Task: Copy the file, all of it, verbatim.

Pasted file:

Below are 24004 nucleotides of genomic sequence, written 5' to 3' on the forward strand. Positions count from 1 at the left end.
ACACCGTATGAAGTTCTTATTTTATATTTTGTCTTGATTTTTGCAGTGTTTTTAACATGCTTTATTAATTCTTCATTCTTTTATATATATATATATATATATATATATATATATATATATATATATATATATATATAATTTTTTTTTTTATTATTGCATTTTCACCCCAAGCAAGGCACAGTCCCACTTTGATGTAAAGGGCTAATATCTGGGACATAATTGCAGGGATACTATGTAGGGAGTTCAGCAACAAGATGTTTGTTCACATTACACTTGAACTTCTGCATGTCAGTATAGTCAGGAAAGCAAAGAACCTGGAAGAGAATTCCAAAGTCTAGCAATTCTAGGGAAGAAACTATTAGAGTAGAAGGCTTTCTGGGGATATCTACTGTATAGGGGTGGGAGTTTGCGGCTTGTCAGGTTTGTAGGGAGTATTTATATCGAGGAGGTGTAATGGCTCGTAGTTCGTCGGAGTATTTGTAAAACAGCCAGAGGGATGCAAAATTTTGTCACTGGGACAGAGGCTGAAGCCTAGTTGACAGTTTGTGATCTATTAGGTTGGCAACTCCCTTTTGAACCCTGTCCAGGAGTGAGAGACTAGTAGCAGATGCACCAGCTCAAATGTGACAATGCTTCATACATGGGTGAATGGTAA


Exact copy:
Below are 24004 nucleotides of genomic sequence, written 5' to 3' on the forward strand. Positions count from 1 at the left end.
ACACCGTATGAAGTTCTTATTTTATATTTTGTCTTGATTTTTGCAGTGTTTTTAACATGCTTTATTAATTCTTCATTCTTTTATATATATATATATATATATATATATATATATATATATATATATATATATATATAATTTTTTTTTTTATTATTGCATTTTCACCCCAAGCAAGGCACAGTCCCACTTTGATGTAAAGGGCTAATATCTGGGACATAATTGCAGGGATACTATGTAGGGAGTTCAGCAACAAGATGTTTGTTCACATTACACTTGAACTTCTGCATGTCAGTATAGTCAGGAAAGCAAAGAACCTGGAAGAGAATTCCAAAGTCTAGCAATTCTAGGGAAGAAACTATTAGAGTAGAAGGCTTTCTGGGGATATCTACTGTATAGGGGTGGGAGTTTGCGGCTTGTCAGGTTTGTAGGGAGTATTTATATCGAGGAGGTGTAATGGCTCGTAGTTCGTCGGAGTATTTGTAAAACAGCCAGAGGGATGCAAAATTTTGTCACTGGGACAGAGGCTGAAGCCTAGTTGACAGTTTGTGATCTATTAGGTTGGCAACTCCCTTTTGAACCCTGTCCAGGAGTGAGAGACTAGTAGCAGATGCACCAGCTCAAATGTGACAATGCTTCATACATGGGTGAATGGTAA